Zend_Acl is a very powerful tool to help manage access control logic, but it can be a bit difficult to determine exactly where and how to use it.
In previous Zend Framework apps I’ve written, I often handled access control at the level of the controller action. Each action was represented in the ACL as a resource, and the ACL logic was applied by a custom plugin just prior to any action dispatch.
This is a common enough solution, but I’m not sure it’s always the best one. The thing is, an “action” doesn’t really sound like a “resource” …it’s not a thing you need, it’s a thing you do. Doing access control in the controller layer is also kind of fragile; all you’re really restricting is the user interface, even though what you want to restrict is the application itself: the data and its business.
Access control in the model layer
As a result of these concerns, I decided on a lower-level, model-centric approach for this blog: my models are my resources. Each model class implements Zend_Acl_Resource_Interface, and the ACL specifies “create,” “read,” “update” and “destroy” privileges for each class (more or less). This is a nice paradigm, because it allows for access control at a much lower level: instead of restricting access to the user interface (the controller layer), we restrict access to the business logic (the model layer). (It also makes dynamic assertions a lot more useful, for reasons I may explain some other time.)
In code, checking privileges is as simple as this:
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Posting the guard: record listeners
However, doing this manually can get a bit tedious, and is a particularly big problem if you’re aiming for a thin, lightweight controller layer. Ideally, we’d want these access control checks to happen automatically; fortunately, Doctrine has provided a way with its record listeners. Doctrine_Record_Listener is to Doctrine_Record what Zend_Controller_Plugin is to Zend_Controller_Action: it specifies a set of pre- and post-operation hooks in which you can extend the underlying framework’s base behavior.
For example, since I know that I never want a record inserted into the database if the current user doesn’t have “create” privileges for that model, I can do something along these lines:
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Implement the same types of checks on preUpdate() and preDelete(), and you’ve got yourself a working record listener. All that’s left at that point is to register it with Doctrine at the appropriate level. You can take care of it easily enough at the manager level, like so:
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However, if you specify any other listeners at the connection or table level (which is especially true if your model has any “actAs” behaviors), your manager-level listeners will be overridden (see DC-248 on the Doctrine issue tracker for more information). As a result, if you’re going to be using behaviors on your model, you’ll need to add the listener explicitly to each of your tables, like so:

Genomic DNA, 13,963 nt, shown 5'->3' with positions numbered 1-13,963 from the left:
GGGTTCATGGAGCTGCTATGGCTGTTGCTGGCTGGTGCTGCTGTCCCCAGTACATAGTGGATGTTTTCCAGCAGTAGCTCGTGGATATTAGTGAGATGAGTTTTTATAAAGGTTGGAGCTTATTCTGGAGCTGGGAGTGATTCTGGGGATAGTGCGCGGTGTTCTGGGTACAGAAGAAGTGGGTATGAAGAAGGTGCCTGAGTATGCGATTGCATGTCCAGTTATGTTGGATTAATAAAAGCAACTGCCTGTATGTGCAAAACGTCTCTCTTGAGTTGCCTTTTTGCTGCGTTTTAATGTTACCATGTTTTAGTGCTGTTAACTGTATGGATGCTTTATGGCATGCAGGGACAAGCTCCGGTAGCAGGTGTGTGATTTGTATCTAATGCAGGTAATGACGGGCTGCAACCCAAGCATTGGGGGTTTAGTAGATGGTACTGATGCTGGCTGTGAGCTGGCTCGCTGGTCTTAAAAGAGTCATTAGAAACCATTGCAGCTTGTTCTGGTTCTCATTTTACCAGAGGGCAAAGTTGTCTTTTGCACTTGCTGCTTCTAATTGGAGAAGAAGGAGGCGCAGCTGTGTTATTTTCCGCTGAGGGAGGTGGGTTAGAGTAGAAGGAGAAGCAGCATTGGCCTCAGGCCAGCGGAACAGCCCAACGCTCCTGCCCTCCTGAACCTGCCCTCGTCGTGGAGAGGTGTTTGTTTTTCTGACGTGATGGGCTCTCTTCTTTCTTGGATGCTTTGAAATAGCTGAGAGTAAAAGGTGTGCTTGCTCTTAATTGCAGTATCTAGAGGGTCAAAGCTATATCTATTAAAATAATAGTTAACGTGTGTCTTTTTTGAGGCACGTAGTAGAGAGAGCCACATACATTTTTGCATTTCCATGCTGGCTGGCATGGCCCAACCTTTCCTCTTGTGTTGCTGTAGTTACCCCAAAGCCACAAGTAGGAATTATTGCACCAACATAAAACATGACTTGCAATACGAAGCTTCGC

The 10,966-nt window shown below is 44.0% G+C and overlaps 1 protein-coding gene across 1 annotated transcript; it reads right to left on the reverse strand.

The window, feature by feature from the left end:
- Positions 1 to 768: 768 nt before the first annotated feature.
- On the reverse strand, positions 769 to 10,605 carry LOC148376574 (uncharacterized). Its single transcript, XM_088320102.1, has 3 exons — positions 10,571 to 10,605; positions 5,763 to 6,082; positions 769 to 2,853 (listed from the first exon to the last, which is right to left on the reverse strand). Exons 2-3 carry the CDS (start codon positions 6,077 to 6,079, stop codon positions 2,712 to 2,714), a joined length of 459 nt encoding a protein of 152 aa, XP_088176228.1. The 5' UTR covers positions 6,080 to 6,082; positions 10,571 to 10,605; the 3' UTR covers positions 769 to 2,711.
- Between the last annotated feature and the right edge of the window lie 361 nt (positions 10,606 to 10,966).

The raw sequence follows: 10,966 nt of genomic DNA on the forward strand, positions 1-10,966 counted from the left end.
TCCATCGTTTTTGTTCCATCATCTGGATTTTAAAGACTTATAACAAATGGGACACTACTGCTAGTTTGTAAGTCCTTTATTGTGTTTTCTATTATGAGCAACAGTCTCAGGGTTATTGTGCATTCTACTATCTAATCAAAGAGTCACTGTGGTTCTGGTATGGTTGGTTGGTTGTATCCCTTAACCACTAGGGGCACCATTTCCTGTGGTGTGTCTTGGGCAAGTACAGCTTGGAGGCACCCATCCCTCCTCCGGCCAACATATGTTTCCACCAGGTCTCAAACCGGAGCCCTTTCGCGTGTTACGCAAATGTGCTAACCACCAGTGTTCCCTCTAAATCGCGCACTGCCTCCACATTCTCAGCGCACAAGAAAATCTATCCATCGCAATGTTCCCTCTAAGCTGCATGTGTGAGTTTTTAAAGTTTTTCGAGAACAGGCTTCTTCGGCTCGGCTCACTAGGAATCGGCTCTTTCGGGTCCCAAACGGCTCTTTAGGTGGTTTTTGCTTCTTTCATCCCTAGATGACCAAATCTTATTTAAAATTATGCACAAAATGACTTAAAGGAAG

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But what about reads?
So far so good, but we haven’t done anything for the “read” privilege yet. As it happens, “read” operations need to be treated a bit differently. There are two situations in which read operations might take place:
- Fetching a single record from the database (e.g.,
- Fetching a collection of records from the database (e.g.,
Now, if we were to throw our usual Blahg_Model_Exception_Forbidden whenever an impermissible record was retrieved, case #1 would work just as expected; the user wouldn’t get to see the record. However, in case #2, things are more problematic; we don’t want to halt the entire operation just because of a single impermissible record—after all, the user might still have legitimate access to other records in the collection.
Instead, we’re going to make Doctrine behave as though impermissible records don’t exist—any impermissible records should simply be removed from the return values of any method that returns records.
There currently isn’t a listener method available that allows for the modification of a result set (see DC-280); however, Doctrine 1.2 allows you to write your own hydrator classes, which with a little ingenuity can handle this kind of logic easily enough. Take a look:
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Once you’ve got this put together, you’ll need to register the new hydrator with Doctrine_Manager, like so:
…and then remember to use it whenever you retrieve records (there may be a way to set it as the default, but I haven’t found it yet):
I commented on a few of the downsides of this approach in DC-280, but until some of those issues can be remedied, I think it’s a pretty effective solution. Hopefully this post helps someone who’s trying to do the same thing.